In March 2013, the world's first field trial of gas production from marine methane hydrate deposits was conducted in the Daini Atsumi Knoll area of the Eastern Nankai Trough off the Pacific coast of Japan as a process to bring gas hydrates under seafloor to valuable energy resource. The technique used to dissociate the ice-like material was "depressurization method" that had been applied in the previous production test in Mallik site, the Northwest Territories, Canada in 2007-2008. Japan Oil, Gas and Metals National Corporation (JOGMEC) as a part of MH21, the Research Consortium for Methane Hydrate Resources in Japan planed and supervised the project with the funding of the Ministry of Economy, Trade and Industry (METI), and scientific supports from the National Institute of Advance Industrial Science and Technology (AIST). One production well with two monitoring boreholes were drilled in the test site for the test. Along with the flow test operation, intensive data acquisition program was planned and implemented to understand behavior of methane hydrate dissociation- bearing sediments against depressurization. To realize high degree of drawdown in relatively shallow formation below deepwater, several downhole devices were designed and installed.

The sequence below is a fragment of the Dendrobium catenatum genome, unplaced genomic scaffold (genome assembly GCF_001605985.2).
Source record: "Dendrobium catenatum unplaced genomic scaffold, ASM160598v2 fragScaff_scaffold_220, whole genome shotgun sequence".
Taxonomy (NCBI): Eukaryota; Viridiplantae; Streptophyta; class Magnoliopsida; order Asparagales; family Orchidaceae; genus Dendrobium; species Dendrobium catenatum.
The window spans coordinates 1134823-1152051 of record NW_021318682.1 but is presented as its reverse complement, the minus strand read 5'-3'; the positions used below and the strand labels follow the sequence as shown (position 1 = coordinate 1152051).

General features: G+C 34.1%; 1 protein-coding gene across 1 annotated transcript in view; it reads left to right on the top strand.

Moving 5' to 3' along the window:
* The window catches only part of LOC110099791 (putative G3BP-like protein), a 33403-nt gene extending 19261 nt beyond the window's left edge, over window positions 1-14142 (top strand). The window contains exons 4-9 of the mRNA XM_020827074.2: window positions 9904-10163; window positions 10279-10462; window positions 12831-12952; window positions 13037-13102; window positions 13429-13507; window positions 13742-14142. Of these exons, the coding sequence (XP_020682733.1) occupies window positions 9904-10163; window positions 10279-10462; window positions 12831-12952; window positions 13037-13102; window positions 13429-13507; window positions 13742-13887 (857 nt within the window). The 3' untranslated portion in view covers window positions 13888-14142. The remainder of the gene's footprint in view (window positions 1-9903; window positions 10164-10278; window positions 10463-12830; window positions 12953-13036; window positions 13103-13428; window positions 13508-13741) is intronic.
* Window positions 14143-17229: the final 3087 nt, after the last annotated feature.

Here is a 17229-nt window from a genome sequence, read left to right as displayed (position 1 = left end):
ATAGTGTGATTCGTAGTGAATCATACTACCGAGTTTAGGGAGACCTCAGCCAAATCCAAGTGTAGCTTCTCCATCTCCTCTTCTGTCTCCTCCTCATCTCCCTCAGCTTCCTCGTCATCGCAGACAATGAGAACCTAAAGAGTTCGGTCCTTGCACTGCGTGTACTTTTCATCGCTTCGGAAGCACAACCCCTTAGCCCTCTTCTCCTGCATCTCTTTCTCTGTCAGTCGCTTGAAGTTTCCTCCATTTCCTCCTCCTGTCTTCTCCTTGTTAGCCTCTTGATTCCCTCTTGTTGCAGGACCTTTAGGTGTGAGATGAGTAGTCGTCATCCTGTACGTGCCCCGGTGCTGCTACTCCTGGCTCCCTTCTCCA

The flow test started in the morning of March 12 and lasted until severe sand production forced to terminate the operation six days later. During the stable production term, gas flow rate was approximately 20,000m3 under atmospheric condition, and gas liquid ratio was larger than 100. A lot of data including formation temperatures, fluid pressure and temperature, and physical property changes in the formation were obtained. The data taken are under studies to verify applicability of the depressurization technique as a methane hydrate production technologies.

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